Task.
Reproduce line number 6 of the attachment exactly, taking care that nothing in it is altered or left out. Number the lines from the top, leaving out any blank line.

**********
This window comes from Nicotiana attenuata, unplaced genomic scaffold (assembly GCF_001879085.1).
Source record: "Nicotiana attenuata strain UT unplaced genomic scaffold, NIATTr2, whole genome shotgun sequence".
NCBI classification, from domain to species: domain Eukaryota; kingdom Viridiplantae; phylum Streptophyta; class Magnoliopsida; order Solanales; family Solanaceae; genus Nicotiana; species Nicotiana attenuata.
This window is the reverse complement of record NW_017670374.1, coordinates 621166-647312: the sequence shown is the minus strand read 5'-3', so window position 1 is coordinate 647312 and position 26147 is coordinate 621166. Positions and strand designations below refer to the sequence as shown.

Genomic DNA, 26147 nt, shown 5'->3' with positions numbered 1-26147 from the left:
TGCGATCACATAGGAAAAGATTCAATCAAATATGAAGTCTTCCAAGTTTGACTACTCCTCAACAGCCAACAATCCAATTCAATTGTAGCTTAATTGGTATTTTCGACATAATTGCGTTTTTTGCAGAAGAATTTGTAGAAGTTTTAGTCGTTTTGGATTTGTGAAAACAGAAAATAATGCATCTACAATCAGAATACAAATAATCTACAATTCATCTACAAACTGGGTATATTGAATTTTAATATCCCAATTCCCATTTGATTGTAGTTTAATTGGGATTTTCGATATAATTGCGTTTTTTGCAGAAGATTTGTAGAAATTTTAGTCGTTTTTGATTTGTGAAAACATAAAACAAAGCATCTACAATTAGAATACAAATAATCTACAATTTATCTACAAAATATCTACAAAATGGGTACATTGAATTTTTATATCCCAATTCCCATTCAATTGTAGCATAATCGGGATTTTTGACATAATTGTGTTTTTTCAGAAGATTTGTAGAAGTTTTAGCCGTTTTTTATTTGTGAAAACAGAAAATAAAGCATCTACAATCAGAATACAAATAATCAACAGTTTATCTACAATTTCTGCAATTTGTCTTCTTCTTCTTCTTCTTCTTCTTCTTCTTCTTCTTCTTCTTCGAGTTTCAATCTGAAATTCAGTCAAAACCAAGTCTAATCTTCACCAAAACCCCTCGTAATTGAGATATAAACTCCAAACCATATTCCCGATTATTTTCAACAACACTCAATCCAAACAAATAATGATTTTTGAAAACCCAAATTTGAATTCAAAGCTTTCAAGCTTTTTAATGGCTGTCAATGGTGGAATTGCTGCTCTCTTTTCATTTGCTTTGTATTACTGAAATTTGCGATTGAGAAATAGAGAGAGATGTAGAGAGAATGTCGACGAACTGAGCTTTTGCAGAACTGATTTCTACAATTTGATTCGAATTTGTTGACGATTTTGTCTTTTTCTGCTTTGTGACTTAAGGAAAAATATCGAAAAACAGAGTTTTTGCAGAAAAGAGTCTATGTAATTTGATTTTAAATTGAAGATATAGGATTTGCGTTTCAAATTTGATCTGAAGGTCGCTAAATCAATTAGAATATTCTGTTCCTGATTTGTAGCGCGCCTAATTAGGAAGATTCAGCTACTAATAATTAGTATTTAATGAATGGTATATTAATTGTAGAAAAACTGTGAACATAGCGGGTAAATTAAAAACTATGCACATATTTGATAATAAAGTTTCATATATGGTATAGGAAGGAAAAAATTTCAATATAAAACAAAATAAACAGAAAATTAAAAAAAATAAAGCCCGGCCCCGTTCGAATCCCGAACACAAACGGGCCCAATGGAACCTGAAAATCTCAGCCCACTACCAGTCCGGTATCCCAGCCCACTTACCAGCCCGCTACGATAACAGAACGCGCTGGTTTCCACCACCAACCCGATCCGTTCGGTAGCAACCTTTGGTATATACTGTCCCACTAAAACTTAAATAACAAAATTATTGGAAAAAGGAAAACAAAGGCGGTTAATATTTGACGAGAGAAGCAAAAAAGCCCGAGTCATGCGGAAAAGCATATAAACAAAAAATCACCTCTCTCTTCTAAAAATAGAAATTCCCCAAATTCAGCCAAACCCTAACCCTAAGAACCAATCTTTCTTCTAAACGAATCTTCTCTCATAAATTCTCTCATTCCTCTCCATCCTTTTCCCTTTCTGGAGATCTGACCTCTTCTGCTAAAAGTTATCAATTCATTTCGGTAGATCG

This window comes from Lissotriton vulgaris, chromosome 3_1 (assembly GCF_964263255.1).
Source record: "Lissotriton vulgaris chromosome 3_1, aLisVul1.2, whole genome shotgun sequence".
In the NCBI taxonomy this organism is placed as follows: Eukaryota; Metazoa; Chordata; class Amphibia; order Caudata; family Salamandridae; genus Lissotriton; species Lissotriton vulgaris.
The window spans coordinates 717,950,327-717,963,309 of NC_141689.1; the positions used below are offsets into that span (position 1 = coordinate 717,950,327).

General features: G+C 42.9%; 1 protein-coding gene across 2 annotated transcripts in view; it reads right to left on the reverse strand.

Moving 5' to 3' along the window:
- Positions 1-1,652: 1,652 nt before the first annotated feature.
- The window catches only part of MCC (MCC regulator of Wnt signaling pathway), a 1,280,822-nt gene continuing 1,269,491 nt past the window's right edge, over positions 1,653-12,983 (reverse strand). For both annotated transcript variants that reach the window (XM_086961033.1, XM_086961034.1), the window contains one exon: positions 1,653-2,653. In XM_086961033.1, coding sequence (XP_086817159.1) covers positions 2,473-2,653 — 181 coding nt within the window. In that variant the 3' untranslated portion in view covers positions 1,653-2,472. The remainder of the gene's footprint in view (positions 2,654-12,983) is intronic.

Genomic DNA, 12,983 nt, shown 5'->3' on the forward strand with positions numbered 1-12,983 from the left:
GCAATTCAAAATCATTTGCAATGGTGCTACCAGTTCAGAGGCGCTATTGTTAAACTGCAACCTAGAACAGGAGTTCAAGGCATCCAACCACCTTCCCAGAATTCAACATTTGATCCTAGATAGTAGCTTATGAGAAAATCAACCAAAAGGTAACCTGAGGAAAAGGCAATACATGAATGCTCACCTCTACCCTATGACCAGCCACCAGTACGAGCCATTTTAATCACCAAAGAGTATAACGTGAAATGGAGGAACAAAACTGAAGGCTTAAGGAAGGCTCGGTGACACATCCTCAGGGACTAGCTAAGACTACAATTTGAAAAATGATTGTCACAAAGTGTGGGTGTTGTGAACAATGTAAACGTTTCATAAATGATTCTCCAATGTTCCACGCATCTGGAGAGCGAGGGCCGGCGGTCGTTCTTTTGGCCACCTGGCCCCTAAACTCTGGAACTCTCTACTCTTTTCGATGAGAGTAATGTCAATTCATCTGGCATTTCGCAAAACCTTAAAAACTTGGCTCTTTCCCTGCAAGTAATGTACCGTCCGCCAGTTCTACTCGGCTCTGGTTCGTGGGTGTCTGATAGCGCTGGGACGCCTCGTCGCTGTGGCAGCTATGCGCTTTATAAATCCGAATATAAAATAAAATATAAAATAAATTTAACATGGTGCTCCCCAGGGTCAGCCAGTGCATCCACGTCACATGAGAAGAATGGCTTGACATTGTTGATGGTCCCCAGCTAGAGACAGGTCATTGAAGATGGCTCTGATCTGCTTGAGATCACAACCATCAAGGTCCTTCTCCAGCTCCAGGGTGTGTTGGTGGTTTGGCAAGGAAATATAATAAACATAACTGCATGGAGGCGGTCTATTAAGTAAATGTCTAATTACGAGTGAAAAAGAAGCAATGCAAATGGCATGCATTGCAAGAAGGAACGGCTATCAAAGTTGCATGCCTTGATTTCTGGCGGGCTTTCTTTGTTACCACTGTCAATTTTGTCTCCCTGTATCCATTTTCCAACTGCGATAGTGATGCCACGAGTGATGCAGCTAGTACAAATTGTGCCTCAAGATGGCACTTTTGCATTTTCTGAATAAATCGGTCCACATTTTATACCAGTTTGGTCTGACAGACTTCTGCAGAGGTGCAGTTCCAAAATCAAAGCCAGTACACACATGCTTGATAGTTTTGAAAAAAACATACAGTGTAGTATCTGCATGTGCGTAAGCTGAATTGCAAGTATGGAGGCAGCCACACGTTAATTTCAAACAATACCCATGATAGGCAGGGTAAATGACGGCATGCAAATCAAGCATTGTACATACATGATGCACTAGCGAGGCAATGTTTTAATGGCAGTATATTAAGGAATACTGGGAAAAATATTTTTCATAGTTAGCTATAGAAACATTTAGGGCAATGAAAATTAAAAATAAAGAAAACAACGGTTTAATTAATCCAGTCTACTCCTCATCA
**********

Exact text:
TGCGATCACATAGGAAAAGATTCAATCAAATATGAAGTCTTCCAAGTTTGACTACTCCTCAACAGCCAACAATCCAATTCAATTGTAGCTTAATTGGTATTTTCGACATAATTGCGTTTTTTGCAGAAGAATTTGTAGAAGTTTTAGTCGTTTTGGATTTGTGAAAACAGAAAATAATGCATCTACAATCAGAATACAAATAATCTACAATTCATCTACAAACTGGGTATATTGAATTTTAATATCCCAATTCCCATTTGATTGTAGTTTAATTGGGATTTTCGATATAATTGCGTTTTTTGCAGAAGATTTGTAGAAATTTTAGTCGTTTTTGATTTGTGAAAACATAAAACAAAGCATCTACAATTAGAATACAAATAATCTACAATTTATCTACAAAATATCTACAAAATGGGTACATTGAATTTTTATATCCCAATTCCCATTCAATTGTAGCATAATCGGGATTTTTGACATAATTGTGTTTTTTCAGAAGATTTGTAGAAGTTTTAGCCGTTTTTTATTTGTGAAAACAGAAAATAAAGCATCTACAATCAGAATACAAATAATCAACAGTTTATCTACAATTTCTGCAATTTGTCTTCTTCTTCTTCTTCTTCTTCTTCTTCTTCTTCTTCTTCTTCGAGTTTCAATCTGAAATTCAGTCAAAACCAAGTCTAATCTTCACCAAAACCCCTCGTAATTGAGATATAAACTCCAAACCATATTCCCGATTATTTTCAACAACACTCAATCCAAACAAATAATGATTTTTGAAAACCCAAATTTGAATTCAAAGCTTTCAAGCTTTTTAATGGCTGTCAATGGTGGAATTGCTGCTCTCTTTTCATTTGCTTTGTATTACTGAAATTTGCGATTGAGAAATAGAGAGAGATGTAGAGAGAATGTCGACGAACTGAGCTTTTGCAGAACTGATTTCTACAATTTGATTCGAATTTGTTGACGATTTTGTCTTTTTCTGCTTTGTGACTTAAGGAAAAATATCGAAAAACAGAGTTTTTGCAGAAAAGAGTCTATGTAATTTGATTTTAAATTGAAGATATAGGATTTGCGTTTCAAATTTGATCTGAAGGTCGCTAAATCAATTAGAATATTCTGTTCCTGATTTGTAGCGCGCCTAATTAGGAAGATTCAGCTACTAATAATTAGTATTTAATGAATGGTATATTAATTGTAGAAAAACTGTGAACATAGCGGGTAAATTAAAAACTATGCACATATTTGATAATAAAGTTTCATATATGGTATAGGAAGGAAAAAATTTCAATATAAAACAAAATAAACAGAAAATTAAAAAAAATAAAGCCCGGCCCCGTTCGAATCCCGAACACAAACGGGCCCAATGGAACCTGAAAATCTCAGCCCACTACCAGTCCGGTATCCCAGCCCACTTACCAGCCCGCTACGATAACAGAACGCGCTGGTTTCCACCACCAACCCGATCCGTTCGGTAGCAACCTTTGGTATATACTGTCCCACTAAAACTTAAATAACAAAATTATTGGAAAAAGGAAAACAAAGGCGGTTAATATTTGACGAGAGAAGCAAAAAAGCCCGAGTCATGCGGAAAAGCATATAAACAAAAAATCACCTCTCTCTTCTAAAAATAGAAATTCCCCAAATTCAGCCAAACCCTAACCCTAAGAACCAATCTTTCTTCTAAACGAATCTTCTCTCATAAATTCTCTCATTCCTCTCCATCCTTTTCCCTTTCTGGAGATCTGACCTCTTCTGCTAAAAGTTATCAATTCATTTCGGTAGATCG